Sewing When You Can’t Concentrate
***Please note that I have no medical qualifications and the things I say shouldn’t be taken as medical advice. If you need a doctor, please go and see one!***
Why Can’t I Concentrate?
All kinds of things can affect our concentration.
Stress is often a cause. It can be hard to concentrate when you are worrying about something in particular, whether it’s a situation at work, your children or other members of your family.
Poor concentration is to be expected after a stressful event like a bereavement, marriage breakdown or an accident.
Sleeping problems can be caused by stress, and lack of sleep can affect concentration too. Diet can be a factor, also made worse by stress if you’re not eating properly or snacking on sugary things instead of eating healthy meals.
It’s not just stress that affects concentration. Hormonal changes, depression, anaemia, thyroid problems (Hashimoto’s) and pain all have an impact as well.
It’s also possible for adults to have ADD/ADHD, and if you think you might, you need to visit the doctor.
My own concentration isn’t great at the best of times. Inside my brain is a kaleidoscope of butterflies, each one of them an idea and it’s hard to ever focus on just one! When I get tired, the butterflies get jittery, which makes it even harder to focus. I’m having difficulties with sleeping at the moment and the butterflies are very jittery, so my attention span is shorter than usual.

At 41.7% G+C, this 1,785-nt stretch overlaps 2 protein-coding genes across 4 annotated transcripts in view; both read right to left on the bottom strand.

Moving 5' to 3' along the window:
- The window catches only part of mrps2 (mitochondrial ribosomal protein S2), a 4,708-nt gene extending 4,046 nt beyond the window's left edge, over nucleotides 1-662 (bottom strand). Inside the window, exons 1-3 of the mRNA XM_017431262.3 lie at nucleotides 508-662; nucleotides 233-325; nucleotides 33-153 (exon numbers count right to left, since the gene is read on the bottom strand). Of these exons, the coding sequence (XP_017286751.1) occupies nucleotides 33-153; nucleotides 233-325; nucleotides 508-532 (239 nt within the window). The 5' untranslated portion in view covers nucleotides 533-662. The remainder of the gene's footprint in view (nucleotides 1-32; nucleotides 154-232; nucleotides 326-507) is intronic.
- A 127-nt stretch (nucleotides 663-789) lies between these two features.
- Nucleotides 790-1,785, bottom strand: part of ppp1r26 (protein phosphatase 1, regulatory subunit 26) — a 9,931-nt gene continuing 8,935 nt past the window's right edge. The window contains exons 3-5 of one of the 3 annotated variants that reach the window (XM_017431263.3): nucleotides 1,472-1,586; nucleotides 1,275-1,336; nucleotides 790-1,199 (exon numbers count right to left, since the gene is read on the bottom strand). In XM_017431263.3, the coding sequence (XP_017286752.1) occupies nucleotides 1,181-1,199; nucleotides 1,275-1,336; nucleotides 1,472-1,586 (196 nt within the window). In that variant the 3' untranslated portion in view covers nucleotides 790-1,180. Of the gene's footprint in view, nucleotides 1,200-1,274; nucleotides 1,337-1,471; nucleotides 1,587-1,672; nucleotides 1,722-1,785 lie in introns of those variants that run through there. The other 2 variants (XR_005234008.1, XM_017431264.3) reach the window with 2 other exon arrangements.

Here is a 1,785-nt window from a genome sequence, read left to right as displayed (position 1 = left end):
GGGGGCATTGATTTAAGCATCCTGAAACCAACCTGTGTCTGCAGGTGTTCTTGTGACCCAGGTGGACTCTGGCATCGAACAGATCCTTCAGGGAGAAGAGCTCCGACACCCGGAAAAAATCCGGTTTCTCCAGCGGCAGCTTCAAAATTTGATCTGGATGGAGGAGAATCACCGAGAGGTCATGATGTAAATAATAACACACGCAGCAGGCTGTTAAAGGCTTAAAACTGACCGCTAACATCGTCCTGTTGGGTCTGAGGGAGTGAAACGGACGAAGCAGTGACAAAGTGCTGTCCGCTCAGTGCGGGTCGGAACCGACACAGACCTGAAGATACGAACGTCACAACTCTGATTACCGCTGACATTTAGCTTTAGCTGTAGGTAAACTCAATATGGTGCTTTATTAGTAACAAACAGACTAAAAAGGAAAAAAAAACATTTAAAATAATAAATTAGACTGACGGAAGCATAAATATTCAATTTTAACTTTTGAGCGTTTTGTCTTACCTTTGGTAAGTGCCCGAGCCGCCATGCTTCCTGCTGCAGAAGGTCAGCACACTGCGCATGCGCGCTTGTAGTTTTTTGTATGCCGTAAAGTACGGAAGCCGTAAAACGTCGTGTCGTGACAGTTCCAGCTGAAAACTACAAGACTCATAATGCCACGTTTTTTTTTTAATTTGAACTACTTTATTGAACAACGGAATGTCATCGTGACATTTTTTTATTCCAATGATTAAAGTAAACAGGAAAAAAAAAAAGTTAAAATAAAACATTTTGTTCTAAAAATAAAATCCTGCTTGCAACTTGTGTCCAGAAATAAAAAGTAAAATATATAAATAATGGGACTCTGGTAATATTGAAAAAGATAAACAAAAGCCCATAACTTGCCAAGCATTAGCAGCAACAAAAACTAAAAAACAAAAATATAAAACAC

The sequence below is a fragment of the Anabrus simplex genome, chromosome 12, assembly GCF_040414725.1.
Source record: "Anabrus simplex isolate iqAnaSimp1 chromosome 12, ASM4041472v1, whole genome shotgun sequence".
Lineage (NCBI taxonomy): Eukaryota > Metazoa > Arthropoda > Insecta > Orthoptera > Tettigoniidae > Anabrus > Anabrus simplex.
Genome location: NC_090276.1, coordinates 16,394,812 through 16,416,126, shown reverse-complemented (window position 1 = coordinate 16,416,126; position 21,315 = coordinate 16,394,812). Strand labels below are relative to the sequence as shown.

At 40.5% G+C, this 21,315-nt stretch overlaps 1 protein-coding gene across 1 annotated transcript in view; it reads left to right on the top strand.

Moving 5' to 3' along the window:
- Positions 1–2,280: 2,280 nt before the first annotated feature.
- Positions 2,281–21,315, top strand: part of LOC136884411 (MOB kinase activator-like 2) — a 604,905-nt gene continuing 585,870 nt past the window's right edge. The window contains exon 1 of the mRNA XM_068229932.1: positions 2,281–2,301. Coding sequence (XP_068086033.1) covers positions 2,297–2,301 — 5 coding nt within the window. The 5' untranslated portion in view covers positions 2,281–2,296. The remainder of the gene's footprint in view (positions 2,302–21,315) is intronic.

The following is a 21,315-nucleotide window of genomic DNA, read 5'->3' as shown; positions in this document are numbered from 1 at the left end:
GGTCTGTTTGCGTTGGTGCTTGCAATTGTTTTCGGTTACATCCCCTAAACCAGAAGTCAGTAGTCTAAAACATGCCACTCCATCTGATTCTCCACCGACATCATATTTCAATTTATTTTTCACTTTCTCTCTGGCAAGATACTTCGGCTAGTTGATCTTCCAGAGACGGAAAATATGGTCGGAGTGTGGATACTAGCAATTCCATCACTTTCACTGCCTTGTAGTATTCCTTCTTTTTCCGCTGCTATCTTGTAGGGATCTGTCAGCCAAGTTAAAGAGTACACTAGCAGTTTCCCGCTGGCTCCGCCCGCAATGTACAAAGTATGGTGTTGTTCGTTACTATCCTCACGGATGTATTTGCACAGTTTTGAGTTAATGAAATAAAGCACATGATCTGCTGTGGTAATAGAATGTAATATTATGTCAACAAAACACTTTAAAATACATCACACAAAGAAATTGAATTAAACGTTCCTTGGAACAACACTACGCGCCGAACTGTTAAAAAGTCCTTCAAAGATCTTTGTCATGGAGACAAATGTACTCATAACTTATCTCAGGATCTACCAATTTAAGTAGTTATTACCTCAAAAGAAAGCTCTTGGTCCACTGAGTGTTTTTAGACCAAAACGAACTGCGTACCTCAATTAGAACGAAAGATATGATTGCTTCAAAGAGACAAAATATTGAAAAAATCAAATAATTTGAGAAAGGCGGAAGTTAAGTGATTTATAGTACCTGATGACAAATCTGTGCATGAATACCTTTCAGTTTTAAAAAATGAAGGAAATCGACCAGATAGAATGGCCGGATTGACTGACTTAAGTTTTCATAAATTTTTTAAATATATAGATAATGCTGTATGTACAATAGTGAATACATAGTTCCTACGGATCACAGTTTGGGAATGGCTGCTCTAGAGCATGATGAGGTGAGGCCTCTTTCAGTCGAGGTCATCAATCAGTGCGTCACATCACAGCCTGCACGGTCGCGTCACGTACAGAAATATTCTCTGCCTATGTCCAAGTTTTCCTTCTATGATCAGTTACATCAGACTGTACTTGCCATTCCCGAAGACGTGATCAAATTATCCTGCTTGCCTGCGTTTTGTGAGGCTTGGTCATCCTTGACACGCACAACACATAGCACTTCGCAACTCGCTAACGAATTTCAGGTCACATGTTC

The Benefits of Crafting on Mental Health
So far there hasn’t been extensive research on the extent to which crafting can help people who are experiencing mental health problems. What evidence there is however indicates that it does help.
In this article on the CNN website, psychologist Mihaly Csikszentmihalyi says that when somebody is concentrating on a craft activity, they don’t have enough attention left over to focus on other things that are going on in their lives. They lose themselves in the activity and everything else is temporarily suspended. It’s believed to have a similar affect on the brain as mindfulness and meditation.
Knitting, sewing, crochet, embroidery, and other crafts are believed to help people with mild depression, PTSD and short term memory problems associated with old age. There is evidence to suggest that crafting even helps with pain. People have reported that their pain is diminished, they can manage it better and they sleep better.
I wrote about the health benefits of making stuff in this post here.
So making stuff definitely makes us feel better, But what should you do if you can’t seem to concentrate for long enough to actually get anything made?
Tips For Making Things When You Can’t Concentrate
Avoid Projects That Involve Getting a Lot of Stuff Out
These kind of projects require time, space and concentration!
If your concentration is poor, the chances are you won’t get the thing finished, assuming you even manage to start it after you’ve got everything out.
Not being able to eat at the table or do anything in the living room because there’s yards of fabric or scrapbooking stuff all over the floor is inconvenient, but our families can cope if it’s only for a couple of days. And the results will be worth it! However if it’s likely to be longer because you can’t concentrate for very long, it’s probably best to avoid these kind of projects until things improve.